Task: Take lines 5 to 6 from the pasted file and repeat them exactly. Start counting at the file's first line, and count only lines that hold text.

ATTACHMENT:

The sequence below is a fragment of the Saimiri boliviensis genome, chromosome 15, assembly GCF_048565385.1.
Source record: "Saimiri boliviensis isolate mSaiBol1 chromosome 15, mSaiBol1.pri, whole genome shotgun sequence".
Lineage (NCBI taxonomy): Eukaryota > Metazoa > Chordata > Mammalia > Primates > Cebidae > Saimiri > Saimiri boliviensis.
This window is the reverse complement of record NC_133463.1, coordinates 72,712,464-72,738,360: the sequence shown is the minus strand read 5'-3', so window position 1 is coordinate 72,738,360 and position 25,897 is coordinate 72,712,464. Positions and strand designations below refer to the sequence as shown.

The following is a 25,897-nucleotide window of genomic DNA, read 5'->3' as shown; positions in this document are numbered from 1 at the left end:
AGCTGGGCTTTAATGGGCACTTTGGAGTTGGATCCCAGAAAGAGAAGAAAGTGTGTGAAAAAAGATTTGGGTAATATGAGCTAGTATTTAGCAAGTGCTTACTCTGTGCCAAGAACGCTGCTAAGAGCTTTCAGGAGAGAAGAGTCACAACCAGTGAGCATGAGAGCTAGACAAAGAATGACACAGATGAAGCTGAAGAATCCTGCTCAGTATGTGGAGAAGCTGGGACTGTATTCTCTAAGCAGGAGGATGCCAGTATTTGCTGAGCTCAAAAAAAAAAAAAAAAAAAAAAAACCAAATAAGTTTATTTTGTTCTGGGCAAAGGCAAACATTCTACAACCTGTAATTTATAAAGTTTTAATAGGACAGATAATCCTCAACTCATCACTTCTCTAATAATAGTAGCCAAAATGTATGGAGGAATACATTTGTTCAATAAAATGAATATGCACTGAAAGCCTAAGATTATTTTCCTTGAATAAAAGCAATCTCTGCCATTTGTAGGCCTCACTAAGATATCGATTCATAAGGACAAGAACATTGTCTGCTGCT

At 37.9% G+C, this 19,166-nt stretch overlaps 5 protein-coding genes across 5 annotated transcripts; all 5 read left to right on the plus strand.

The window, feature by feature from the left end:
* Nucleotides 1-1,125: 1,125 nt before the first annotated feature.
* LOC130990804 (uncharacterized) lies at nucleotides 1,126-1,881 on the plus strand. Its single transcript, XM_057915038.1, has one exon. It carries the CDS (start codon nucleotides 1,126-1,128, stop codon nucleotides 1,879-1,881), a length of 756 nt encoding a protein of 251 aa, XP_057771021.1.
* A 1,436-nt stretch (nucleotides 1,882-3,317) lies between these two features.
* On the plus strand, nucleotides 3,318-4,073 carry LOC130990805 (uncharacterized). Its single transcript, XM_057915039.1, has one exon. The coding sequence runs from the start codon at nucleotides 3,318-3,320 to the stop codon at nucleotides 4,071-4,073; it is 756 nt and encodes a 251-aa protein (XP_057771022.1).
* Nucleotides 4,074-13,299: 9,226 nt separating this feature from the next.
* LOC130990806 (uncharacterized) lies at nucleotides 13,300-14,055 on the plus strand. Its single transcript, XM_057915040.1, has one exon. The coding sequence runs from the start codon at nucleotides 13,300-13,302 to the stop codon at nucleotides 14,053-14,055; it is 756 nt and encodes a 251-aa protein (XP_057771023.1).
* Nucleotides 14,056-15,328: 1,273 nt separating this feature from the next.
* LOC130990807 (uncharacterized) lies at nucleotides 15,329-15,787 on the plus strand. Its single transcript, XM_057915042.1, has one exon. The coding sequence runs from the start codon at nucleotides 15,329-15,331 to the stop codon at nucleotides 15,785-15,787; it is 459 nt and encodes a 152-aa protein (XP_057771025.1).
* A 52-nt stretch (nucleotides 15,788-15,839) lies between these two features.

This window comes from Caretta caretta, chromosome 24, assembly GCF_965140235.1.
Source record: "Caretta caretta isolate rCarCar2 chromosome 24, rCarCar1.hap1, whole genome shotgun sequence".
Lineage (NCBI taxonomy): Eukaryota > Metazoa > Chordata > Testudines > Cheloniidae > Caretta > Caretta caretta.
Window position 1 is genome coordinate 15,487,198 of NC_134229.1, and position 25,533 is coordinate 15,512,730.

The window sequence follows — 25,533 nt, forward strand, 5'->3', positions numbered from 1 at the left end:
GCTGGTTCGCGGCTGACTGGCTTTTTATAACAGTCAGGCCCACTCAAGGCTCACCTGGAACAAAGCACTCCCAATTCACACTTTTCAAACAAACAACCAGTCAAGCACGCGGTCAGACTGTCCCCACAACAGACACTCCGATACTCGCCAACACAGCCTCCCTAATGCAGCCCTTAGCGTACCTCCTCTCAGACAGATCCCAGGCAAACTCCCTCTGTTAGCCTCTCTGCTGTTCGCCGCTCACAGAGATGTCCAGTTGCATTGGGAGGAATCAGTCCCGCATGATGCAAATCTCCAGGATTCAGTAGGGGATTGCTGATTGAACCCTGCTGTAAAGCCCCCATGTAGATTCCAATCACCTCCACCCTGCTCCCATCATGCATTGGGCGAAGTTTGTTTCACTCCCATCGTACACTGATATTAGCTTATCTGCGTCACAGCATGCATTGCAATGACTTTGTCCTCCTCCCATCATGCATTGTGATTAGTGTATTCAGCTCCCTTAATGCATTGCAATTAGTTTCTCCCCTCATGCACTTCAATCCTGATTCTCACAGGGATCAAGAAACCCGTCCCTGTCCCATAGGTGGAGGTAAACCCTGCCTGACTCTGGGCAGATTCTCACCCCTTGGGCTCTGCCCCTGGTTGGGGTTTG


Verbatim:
The following is a 25,897-nucleotide window of genomic DNA, read 5'->3' as shown; positions in this document are numbered from 1 at the left end:
AGCTGGGCTTTAATGGGCACTTTGGAGTTGGATCCCAGAAAGAGAAGAAAGTGTGTGAAAAAAGATTTGGGTAATATGAGCTAGTATTTAGCAAGTGCTTACTCTGTGCCAAGAACGCTGCTAAGAGCTTTCAGGAGAGAAGAGTCACAACCAGTGAGCATGAGAGCTAGACAAAGAATGACACAGATGAAGCTGAAGAATCCTGCTCAGTATGTGGAGAAGCTGGGACTGTATTCTCTAAGCAGGAGGATGCCAGTATTTGCTGAGCTCAAAAAAAAAAAAAAAAAAAAAAAACCAAATAAGTTTATTTTGTTCTGGGCAAAGGCAAACATTCTACAACCTGTAATTTATAAAGTTTTAATAGGACAGATAATCCTCAACTCATCACTTCTCTAATAATAGTAGCCAAAATGTATGGAGGAATACATTTGTTCAATAAAATGAATATGCACTGAAAGCCTAAGATTATTTTCCTTGAATAAAAGCAATCTCTGCCATTTGTAGGCCTCACTAAGATATCGATTCATAAGGACAAGAACATTGTCTGCTGCT